This morning when I went on Instagram and opened my aunties story I saw a post by @Aljazeeraenglish about the reactions little black children have when learning Disney’s little mermaid Ariel is black. That now Ariel has the same skin colour as they have. Their genuine reaction. Their words. Their eyes. It all brought tears to mine.
Tears running down my cheeks I continue the search and look for more reaction videos. I am deeply touched and so happy and grateful for these children that they can see theirselves on that screen. That they can be theirselves, because there are more versions like them. That they don’t have to doubt theirselves or feel insecure living in a world that fails to represent them. I am one of those girls. I am happy for little Tashmyn, “Tashmyntje”, as they still call me today, at age 29. Tashmyntje that at her 5th birthday party just wanted to be face painted a ladybug. But then after being asked “why” by another kid, looked around at the other girls and saw they all had pink, glitter and princesses. I remember it making me feel sad, insecure, unsure because I felt I had to do the same as the other “normal girls”. I couldn’t be that what I wanted to be. So I thought. 5 years old, and I still remember removing myself from the rest. Going away to isolate myself, to cry. 5 years old and look what some face paint and peer pressure can do.
Don’t tell me it doesn’t matter. Don’t tell me those are little things and that they won’t make a difference. Don’t tell me you don’t see colour. Or that it has been like that since forever. Don’t ask me why we have to change things that were “good” or always “worked”.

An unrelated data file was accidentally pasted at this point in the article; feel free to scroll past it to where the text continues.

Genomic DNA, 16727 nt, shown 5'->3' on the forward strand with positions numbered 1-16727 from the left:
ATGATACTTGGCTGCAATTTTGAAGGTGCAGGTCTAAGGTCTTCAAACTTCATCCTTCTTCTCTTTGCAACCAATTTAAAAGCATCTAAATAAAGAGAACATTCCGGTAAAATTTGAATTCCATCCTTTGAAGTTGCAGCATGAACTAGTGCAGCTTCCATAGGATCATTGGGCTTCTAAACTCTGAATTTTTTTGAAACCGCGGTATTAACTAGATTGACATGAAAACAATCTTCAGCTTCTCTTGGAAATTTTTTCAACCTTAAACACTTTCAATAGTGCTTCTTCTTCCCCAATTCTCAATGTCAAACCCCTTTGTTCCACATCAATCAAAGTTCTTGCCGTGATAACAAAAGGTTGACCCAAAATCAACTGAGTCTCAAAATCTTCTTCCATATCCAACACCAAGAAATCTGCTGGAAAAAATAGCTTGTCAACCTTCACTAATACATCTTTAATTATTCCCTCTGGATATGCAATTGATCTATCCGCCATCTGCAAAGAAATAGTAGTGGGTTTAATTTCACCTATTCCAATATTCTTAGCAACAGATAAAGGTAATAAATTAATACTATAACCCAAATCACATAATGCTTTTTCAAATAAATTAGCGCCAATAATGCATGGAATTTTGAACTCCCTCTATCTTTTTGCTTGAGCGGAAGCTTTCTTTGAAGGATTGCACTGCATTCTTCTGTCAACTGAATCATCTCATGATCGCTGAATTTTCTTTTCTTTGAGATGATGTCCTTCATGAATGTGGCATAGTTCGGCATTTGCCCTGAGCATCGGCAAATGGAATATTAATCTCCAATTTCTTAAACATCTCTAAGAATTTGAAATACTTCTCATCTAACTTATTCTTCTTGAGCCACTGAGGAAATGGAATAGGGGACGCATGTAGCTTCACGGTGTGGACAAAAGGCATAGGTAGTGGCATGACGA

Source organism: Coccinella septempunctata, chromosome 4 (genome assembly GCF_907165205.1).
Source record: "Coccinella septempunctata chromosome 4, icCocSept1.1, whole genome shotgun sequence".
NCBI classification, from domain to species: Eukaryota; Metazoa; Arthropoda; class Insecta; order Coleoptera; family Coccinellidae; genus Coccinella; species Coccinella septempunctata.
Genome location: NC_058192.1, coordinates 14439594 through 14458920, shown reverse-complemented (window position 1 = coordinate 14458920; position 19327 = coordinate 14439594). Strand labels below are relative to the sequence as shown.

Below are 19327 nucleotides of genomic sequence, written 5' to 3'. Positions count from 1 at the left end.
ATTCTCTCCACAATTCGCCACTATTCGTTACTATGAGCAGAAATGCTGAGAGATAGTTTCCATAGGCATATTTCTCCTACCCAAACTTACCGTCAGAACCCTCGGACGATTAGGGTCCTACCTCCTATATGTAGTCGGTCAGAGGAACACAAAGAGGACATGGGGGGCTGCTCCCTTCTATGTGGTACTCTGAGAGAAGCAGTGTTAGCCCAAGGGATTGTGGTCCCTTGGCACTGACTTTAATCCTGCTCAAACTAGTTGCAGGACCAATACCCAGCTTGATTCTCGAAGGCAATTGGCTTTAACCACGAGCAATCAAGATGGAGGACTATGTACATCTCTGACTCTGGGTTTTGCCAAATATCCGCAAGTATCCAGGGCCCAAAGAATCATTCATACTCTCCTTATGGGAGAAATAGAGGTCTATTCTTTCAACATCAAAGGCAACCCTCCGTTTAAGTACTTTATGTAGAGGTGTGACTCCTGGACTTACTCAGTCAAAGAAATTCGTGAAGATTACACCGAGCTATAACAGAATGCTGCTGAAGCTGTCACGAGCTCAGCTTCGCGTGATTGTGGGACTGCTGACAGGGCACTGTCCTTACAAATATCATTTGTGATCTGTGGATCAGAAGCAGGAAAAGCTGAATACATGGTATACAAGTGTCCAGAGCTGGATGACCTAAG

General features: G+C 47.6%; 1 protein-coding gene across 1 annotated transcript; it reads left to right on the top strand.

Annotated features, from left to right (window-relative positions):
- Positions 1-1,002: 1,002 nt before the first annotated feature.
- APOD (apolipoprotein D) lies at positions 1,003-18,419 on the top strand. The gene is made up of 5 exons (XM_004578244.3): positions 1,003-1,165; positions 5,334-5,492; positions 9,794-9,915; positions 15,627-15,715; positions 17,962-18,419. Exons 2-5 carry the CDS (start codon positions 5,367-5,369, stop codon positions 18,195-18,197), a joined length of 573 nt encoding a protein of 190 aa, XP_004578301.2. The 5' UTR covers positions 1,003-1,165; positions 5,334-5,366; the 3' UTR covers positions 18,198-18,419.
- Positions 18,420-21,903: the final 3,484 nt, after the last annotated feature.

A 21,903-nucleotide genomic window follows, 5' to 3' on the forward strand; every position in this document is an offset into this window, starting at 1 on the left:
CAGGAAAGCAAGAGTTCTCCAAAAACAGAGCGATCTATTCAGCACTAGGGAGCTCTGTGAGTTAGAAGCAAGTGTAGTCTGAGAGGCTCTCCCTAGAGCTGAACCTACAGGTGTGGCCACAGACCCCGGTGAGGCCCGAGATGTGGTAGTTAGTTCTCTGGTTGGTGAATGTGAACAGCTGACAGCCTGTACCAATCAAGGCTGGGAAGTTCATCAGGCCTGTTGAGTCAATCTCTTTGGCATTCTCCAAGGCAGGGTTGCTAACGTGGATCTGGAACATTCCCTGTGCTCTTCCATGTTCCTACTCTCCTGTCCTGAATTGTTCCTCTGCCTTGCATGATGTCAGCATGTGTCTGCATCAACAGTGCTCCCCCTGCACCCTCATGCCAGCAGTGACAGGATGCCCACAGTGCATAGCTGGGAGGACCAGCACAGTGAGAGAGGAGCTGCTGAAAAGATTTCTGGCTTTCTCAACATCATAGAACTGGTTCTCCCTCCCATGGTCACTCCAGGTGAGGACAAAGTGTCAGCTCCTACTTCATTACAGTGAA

Don’t come at me. Turn around, stand with me and see what I see. Feel what I feel.
I remember my father coming upstairs to look for me. He asked me why I was crying and why I wasn’t with the rest of the people at my party. I said I wanted to be a ladybug. I don’t remember telling him the princess part. Maybe I did, but his response was all that mattered. “You can be whatever you want to be”. He dried my tears and we joined the party again, going straight for the face painting . Tashmyntje the Ladybug. That memory is also my first memory of feeling brave, proud and sure of being myself. Just as I am. It was liberating.
To all the little girls. Be who and whatever you want to be. You are loved just as you are. And to all the little black girls. If you don’t see it yet, don’t be discouraged. Be the first. YOU can be the first and an example to other black girls. Just yesterday seeing the four black women win their Emmy paves a beautiful path to many others to come. Representation matters!
To you little Black Excellence.. go and shine your light.